“To answer q about my view-yes we’ve always opposed PGD for ethical reasons & I said so in panel discussion”

So I did miss it – apologies to Philippa, and thanks for the clarification. I should further clarify here that not everyone at the event who opposed germline editing did so for the same reason (many would be in favour of PGD, I imagine). It wasn’t a simple case of two sides.



Greenfield proposed that not only should we continue gene editing, we also need to continue literal editing, in terms of proper science communication as a prerequisite for a mature, informed debate about the science. Sandy Starr agreed – not only is there a societal duty to do so, but human embryo research is dependent on fertility patients as donors of ‘non-synthetic’ embryos, and so is dependent on their continued support. Starr described how, with help from patient groups and practitioners, the PET generated a report on the basic understanding of genome editing. Starr argued getting your terms and definitions right is crucial. For instance, he insists on ‘genome editing’ rather than terms like ‘gene engineering’, as it best describes what is going on (I have undoubtedly strayed from his terminology in this article!). Practitioners and science communicators should be able to describe technologies like CRISPR clearly, but also to emphasise that not all editing is CRISPR-based, and indeed that CRISPR is not the end of the story. But how to define a genome in the first place? It seems a conceptually simple and complex at the same time – there are, proposed someone from the floor (I think it might have been Philip Ball), more than 7 billion human genomes, so it is not one steady state. Another audience member pointed out that one place to increase scientific literacy was in the classroom, but unfortunately the ethical implications of science tend to be taught separately from the science itself.


Where next?

The final session took quite a broad look at the future of reproduction. Anna Smajdor explored how artificial gametes like those discussed by Azim Surani earlier in the day had the potential to ‘democratise’ reproduction. Biological boundaries were, with technological advances, dissolving in front of our eyes. (Again, currently, while artificial gametes might be realistic, we do not have artificial wombs, so would still need women involved in the process as far as I can tell.) Echoing an above-mentioned audience member, Smajdor wondered whether we focus too much on the positives of reproduction, and argued (in what she later admitted was a bit of a ‘rhetorical flourish’) that sexual reproduction is incompatible with Western liberal values, citing the inverse correlation between increasing indices of female emancipation, for instance education and career opportunities, and reduced child rearing.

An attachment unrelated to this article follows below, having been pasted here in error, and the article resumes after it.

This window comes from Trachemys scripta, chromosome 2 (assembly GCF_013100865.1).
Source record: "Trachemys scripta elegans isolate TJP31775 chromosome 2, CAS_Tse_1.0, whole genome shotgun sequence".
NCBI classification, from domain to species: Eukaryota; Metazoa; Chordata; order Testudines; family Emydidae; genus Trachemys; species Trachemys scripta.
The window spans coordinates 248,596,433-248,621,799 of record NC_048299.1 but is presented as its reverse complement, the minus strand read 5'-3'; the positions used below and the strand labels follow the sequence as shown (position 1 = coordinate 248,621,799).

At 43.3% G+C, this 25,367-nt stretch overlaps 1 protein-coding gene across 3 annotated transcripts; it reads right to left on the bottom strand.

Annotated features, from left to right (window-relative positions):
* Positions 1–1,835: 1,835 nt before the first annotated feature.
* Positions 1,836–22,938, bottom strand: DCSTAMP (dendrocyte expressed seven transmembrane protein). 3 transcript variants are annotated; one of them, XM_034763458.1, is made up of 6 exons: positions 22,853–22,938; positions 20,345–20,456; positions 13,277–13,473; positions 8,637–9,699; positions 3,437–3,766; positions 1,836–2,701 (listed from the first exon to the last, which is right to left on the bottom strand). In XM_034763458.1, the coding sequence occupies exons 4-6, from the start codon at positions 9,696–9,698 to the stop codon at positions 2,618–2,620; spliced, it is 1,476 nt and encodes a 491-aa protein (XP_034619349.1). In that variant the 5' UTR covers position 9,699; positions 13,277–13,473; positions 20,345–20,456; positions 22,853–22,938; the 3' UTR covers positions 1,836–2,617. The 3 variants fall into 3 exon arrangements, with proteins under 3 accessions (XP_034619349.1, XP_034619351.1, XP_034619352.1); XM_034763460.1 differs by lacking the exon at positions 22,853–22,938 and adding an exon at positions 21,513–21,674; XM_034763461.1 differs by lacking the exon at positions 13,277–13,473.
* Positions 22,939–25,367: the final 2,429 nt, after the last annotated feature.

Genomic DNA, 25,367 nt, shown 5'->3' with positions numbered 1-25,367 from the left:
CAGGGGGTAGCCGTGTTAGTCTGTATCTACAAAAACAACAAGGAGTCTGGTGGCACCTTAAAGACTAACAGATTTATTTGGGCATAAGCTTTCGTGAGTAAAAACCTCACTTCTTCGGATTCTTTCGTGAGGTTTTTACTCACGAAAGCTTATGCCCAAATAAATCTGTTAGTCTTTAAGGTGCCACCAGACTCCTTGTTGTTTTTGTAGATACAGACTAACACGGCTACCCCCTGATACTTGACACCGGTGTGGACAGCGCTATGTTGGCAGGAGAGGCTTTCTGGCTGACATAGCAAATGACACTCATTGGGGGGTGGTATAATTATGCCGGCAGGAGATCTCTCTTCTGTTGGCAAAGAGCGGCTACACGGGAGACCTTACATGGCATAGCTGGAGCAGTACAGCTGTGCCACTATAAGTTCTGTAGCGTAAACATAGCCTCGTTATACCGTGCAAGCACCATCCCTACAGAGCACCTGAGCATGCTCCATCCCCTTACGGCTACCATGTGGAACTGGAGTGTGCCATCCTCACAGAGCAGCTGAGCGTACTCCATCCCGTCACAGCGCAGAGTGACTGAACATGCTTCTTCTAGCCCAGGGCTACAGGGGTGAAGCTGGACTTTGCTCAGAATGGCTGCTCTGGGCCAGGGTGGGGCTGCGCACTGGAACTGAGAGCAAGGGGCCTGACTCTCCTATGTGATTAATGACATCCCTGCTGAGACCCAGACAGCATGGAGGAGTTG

Guido Pennings then argued that wide scale (in terms of the genome) and widely adopted germline editing was inevitable, to the demise of PGD. He imagined a future where embryos were screened in a more statistical manner over a range of genetic indicators and altered accordingly, and where parents would be faced not with the ability of creating an ideal embryo, but a good enough one. This drew some critique from the audience – the more we understand genomes, the more complex we understand them to be, and the more we appreciate that so many traits are multifactorial. Thus the dream of a checklist of genetic changes to be edited was not realistic. We are also not anywhere near demonstrating safe and efficacious germline editing in humans, and presumably will not be for some time, so PGD is not going anywhere for now.

This discussion reminded me of the reaction to the Mitalipov paper last year – multiple commentators pointed that, since PGD does very well in selecting against disease-carrying embryos, why would you edit those embryos you would normally discard after PGD? So should we be putting more effort into PGD rather than germline editing?




There really were so many interesting ideas floating about, arguments and counter arguments, ideas I winced at initially but later gave me cause for thought, and those I wholeheartedly supported until another came up to question my assumptions. As Andy Greenfield said, some of the most exciting debates concern what we are doing right now, and it must be a very exciting time for anyone involved in human development and reproduction.




The day was extensively tweeted using #PETconf17

Phillip Ball has written a great summary of the meeting for Prospect.

And Azim Surani’s work was picked up by the Guardian.